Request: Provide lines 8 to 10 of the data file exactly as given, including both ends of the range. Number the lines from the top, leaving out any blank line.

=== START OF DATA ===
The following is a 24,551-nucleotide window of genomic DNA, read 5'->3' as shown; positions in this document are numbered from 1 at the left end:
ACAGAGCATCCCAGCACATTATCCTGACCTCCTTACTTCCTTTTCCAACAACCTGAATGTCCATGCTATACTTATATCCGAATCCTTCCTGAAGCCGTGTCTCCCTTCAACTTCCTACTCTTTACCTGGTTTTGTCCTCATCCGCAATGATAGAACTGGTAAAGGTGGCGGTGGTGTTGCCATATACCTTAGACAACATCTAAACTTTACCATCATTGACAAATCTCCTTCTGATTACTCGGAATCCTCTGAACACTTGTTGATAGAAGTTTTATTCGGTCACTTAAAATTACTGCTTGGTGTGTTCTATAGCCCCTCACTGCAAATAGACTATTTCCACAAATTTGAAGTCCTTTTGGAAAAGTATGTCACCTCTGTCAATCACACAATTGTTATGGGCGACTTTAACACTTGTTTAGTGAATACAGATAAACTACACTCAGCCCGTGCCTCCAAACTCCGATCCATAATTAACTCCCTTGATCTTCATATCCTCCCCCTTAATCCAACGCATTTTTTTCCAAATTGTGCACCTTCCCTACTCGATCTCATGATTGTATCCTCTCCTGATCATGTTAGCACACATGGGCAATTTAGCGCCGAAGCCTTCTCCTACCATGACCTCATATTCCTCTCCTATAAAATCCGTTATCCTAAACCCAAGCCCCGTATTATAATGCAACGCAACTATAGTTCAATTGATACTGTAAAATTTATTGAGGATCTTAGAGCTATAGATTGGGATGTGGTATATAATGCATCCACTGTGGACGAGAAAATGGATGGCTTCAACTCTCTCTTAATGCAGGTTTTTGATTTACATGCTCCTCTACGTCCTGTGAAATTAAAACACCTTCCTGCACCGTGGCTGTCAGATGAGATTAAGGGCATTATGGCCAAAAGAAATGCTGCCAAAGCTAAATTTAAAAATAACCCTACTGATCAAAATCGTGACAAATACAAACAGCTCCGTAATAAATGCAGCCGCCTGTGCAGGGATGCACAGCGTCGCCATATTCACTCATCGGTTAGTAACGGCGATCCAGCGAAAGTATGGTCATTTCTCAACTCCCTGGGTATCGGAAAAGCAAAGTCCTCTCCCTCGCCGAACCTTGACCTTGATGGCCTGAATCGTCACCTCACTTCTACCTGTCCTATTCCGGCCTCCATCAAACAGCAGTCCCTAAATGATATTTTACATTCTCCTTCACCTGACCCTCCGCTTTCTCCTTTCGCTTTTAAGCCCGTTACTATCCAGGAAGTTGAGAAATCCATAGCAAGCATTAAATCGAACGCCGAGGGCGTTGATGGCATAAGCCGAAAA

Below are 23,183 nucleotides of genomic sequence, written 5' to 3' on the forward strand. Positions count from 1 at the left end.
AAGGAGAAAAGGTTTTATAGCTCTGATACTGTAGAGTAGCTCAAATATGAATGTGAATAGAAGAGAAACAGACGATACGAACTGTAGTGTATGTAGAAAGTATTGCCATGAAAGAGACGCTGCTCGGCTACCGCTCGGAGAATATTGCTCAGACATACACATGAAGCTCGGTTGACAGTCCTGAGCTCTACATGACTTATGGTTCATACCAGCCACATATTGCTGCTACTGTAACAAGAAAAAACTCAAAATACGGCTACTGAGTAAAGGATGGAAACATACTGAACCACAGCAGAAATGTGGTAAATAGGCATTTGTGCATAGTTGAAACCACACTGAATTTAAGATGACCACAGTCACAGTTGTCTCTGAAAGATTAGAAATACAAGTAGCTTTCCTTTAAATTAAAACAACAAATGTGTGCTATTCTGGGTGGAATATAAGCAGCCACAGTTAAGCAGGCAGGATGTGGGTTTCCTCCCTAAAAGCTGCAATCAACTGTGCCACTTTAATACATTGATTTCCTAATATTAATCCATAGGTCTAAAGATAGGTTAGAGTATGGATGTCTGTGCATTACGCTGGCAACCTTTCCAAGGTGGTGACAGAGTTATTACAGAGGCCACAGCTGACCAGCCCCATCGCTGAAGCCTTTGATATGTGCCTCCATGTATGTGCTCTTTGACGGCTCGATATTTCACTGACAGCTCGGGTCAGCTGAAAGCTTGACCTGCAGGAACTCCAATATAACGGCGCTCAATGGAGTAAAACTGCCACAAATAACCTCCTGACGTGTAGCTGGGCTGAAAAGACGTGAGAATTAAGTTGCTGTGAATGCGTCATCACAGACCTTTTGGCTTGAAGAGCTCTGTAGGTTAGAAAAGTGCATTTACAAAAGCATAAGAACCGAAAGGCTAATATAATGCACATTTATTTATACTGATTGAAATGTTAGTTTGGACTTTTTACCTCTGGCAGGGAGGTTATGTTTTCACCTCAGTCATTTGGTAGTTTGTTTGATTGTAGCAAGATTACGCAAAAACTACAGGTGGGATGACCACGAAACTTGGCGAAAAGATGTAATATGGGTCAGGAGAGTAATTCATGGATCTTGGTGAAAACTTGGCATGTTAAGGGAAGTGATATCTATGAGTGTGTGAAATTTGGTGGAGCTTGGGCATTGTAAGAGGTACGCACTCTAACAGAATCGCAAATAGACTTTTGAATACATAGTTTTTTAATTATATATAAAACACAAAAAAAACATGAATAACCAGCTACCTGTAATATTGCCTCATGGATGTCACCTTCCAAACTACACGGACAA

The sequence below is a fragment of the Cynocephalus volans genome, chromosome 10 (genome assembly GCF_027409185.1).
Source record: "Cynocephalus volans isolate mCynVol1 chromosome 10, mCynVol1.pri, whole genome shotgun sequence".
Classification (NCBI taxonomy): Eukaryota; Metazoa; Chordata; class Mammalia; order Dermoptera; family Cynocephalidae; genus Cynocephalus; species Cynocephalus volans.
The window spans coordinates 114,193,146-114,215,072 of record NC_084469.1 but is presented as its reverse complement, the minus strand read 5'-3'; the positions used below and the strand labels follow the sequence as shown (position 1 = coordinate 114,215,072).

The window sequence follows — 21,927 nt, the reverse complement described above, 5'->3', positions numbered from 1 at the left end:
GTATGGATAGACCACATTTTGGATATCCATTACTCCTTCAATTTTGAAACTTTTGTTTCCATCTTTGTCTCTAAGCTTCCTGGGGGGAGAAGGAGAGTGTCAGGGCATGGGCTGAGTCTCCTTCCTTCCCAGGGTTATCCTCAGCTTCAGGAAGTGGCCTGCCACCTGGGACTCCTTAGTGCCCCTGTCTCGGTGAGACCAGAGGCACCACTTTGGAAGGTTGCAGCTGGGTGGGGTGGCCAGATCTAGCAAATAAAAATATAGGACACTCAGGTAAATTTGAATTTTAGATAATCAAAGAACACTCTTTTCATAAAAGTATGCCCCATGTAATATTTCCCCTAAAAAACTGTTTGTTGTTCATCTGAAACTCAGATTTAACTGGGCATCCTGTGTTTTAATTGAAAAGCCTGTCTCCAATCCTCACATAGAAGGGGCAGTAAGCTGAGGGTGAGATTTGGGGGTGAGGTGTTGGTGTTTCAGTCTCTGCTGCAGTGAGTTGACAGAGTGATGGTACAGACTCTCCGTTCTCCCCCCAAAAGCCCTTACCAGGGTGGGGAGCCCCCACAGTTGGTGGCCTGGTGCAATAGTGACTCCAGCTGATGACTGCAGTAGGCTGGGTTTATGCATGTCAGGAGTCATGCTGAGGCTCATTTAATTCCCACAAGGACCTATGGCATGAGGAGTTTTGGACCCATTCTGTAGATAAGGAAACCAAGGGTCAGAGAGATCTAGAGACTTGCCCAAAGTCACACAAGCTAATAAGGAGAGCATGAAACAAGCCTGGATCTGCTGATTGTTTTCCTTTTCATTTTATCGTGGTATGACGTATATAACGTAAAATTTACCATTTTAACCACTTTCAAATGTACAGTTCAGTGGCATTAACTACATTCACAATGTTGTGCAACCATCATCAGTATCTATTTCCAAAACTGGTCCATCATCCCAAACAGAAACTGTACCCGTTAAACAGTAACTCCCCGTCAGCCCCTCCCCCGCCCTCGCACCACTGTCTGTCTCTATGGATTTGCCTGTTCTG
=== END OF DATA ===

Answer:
The window spans coordinates 114,193,146-114,215,072 of record NC_084469.1 but is presented as its reverse complement, the minus strand read 5'-3'; the positions used below and the strand labels follow the sequence as shown (position 1 = coordinate 114,215,072).

The window sequence follows — 21,927 nt, the reverse complement described above, 5'->3', positions numbered from 1 at the left end:
GTATGGATAGACCACATTTTGGATATCCATTACTCCTTCAATTTTGAAACTTTTGTTTCCATCTTTGTCTCTAAGCTTCCTGGGGGGAGAAGGAGAGTGTCAGGGCATGGGCTGAGTCTCCTTCCTTCCCAGGGTTATCCTCAGCTTCAGGAAGTGGCCTGCCACCTGGGACTCCTTAGTGCCCCTGTCTCGGTGAGACCAGAGGCACCACTTTGGAAGGTTGCAGCTGGGTGGGGTGGCCAGATCTAGCAAATAAAAATATAGGACACTCAGGTAAATTTGAATTTTAGATAATCAAAGAACACTCTTTTCATAAAAGTATGCCCCATGTAATATTTCCCCTAAAAAACTGTTTGTTGTTCATCTGAAACTCAGATTTAACTGGGCATCCTGTGTTTTAATTGAAAAGCCTGTCTCCAATCCTCACATAGAAGGGGCAGTAAGCTGAGGGTGAGATTTGGGGGTGAGGTGTTGGTGTTTCAGTCTCTGCTGCAGTGAGTTGACAGAGTGATGGTACAGACTCTCCGTTCTCCCCCCAAAAGCCCTTACCAGGGTGGGGAGCCCCCACAGTTGGTGGCCTGGTGCAATAGTGACTCCAGCTGATGACTGCAGTAGGCTGGGTTTATGCATGTCAGGAGTCATGCTGAGGCTCATTTAATTCCCACAAGGACCTATGGCATGAGGAGTTTTGGACCCATTCTGTAGATAAGGAAACCAAGGGTCAGAGAGATCTAGAGACTTGCCCAAAGTCACACAAGCTAATAAGGAGAGCATGAAACAAGCCTGGATCTGCTGATTGTTTTCCTTTTCATTTTATCGTGGTATGACGTATATAACGTAAAATTTACCATTTTAACCACTTTCAAATGTACAGTTCAGTGGCATTAACTACATTCACAATGTTGTGCAACCATCATCAGTATCTATTTCCAAAACTGGTCCATCATCCCAAACAGAAACTGTACCCGTTAAACAGTAACTCCCCGTCAGCCCCTCCCCCGCCCTCGCACCACTGTCTGTCTCTATGGATTTGCCTGTTCTG